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October 30, 2006

Is Second Life a new opportunity for food marketers?

A new world is waiting to be conquered by food manufacturers and retailers. Social networking websites such as Second Life and YouTube provide an unprecedented opportunity for companies to market their products and services to a consumer demographic that can be difficult to reach through tried and tested channels. Bernice Hurst investigates.

A new world is waiting to be conquered by food manufacturers and retailers. Social networking websites such as Second Life and YouTube provide an unprecedented opportunity for companies to market their products and services to a consumer demographic that can be difficult to reach through tried and tested channels. Bernice Hurst investigates.

So far, food industry presence on social networking sites has been restricted to Burger King ads on YouTube and Coca Cola sponsorship of a concert on Second Life (SL). But grocery companies are getting in on the act with Unilever promoting its Axe deodorant brand through Gamekillers, a group of people who interfere with potential seducers who use the product, on My Space. Procter & Gamble, too, has taken the plunge through a contest encouraging students to compete for free concert tickets by joining a group that uses Crest Whitestrips.

Social networking applications are bigger than blogs or focus groups. Their reach is potentially greater than print media. Sibley Verbeck, chief executive of consultancy Electric Sheep Company, told the New York Times that there has been a 10-20% growth in the number of people entering virtual worlds each month for the last three years. SL has more than one million residents and posts a daily bulletin on how much money has been spent in the preceding 24 hours. A total of US$500,000 is no longer unusual, with growth estimated at 15% per month.

Populated by avatars, alter-egos created by real people that behave in ways that defy physical, real world restrictions, networking sites still mirror reality. Avatars can change the way they look and dress, meet other people, buy and sell things and, generally, build a life over which they may feel they have more control than in the real world. This makes many believe that their power as consumers is virtually limitless.

One amazon.com application bridging the gap between real and virtual worlds enables avatars to “do searches within the store, put objects into your cart and initiate the checkout process, all remaining in character with your avatar,” the company’s Web Services Evangelist, Jeff Barr, told Reuters reporter Adam Pasick. Products from amazon.com extend far beyond their initial offering of books and music, now including both gourmet food products and everyday groceries. And they’re not the only ones selling real products to virtual customers.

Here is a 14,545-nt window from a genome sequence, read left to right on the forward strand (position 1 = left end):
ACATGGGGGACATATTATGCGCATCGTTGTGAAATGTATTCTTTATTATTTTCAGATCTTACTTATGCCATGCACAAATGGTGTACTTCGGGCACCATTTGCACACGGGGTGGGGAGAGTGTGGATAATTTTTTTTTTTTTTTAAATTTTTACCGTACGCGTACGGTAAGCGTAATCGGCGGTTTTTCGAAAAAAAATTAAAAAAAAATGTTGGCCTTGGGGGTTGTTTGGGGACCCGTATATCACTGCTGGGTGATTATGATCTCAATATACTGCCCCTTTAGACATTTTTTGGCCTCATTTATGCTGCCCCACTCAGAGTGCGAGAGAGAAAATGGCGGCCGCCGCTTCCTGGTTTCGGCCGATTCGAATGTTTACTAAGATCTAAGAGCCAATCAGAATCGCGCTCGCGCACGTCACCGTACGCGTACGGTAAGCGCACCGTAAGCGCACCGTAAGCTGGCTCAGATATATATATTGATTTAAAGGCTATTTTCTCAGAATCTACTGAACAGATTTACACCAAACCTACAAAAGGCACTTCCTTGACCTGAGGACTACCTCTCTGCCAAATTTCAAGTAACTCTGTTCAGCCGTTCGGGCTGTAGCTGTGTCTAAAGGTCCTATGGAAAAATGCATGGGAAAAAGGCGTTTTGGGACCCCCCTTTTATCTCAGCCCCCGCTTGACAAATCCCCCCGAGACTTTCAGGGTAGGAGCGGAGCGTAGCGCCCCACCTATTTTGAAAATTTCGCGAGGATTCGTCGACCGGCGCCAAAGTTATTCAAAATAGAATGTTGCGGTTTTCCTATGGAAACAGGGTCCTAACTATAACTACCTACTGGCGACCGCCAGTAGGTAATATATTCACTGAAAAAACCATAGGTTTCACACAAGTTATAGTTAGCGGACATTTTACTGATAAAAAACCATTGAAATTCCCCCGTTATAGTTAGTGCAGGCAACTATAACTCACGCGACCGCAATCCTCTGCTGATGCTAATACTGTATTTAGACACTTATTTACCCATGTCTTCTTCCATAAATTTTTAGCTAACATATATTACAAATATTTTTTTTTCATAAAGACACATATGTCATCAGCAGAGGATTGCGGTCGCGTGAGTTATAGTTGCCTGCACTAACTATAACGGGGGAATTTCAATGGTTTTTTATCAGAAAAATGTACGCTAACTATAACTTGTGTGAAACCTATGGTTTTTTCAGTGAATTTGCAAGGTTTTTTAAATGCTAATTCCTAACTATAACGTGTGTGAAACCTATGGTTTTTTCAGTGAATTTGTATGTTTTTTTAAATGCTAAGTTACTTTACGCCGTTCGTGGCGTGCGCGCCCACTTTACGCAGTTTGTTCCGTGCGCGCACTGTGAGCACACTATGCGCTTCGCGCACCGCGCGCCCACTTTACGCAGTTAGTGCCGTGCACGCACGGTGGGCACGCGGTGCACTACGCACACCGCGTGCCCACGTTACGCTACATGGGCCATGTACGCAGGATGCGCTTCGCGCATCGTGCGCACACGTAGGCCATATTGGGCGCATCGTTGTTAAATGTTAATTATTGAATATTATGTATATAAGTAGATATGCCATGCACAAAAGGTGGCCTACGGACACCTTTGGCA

Everything from sports shoes to music and cars is now available although it isn’t all smooth sailing. Some advertisers have protested that social networking sites and blogs are rife with mockery of their products and commercials.

Not everyone who creates a virtual network of friends for themselves wants to be bombarded with marketing material. Objections have been raised by protesters known as the Second Life Liberation Army (SLLA) who launched attacks on retail stores on the site. Others who have designed and started selling their own virtual products are concerned that real world companies will invade and take over their new turf. As avatars fly and teleport themselves, antagonising them is not a good idea. The likes of Wal-Mart and Tesco may one of these days decide to purchase their own island, as it’s called, and add even more outlets to their empires but they will have to be creative and persuasive to prevent the sort of guerrilla attack that executives from Sun Microsystems suffered during a recent ‘in-world’ press conference. As they were speaking, members of the audience joined them on stage. Other corporate events have been sabotaged by placard carriers from SLLA.

Jeff Benjamin of advertising agency Crispin Porter & Bogusky admits that the success of ads on networking sites is unpredictable. Measuring devices will no doubt follow soon, though, especially if members begin to buy online or follow links to e-commerce sites. No one yet has managed to find a way of counting customers who research online and buy offline but this may just be another new opportunity about to knock. 

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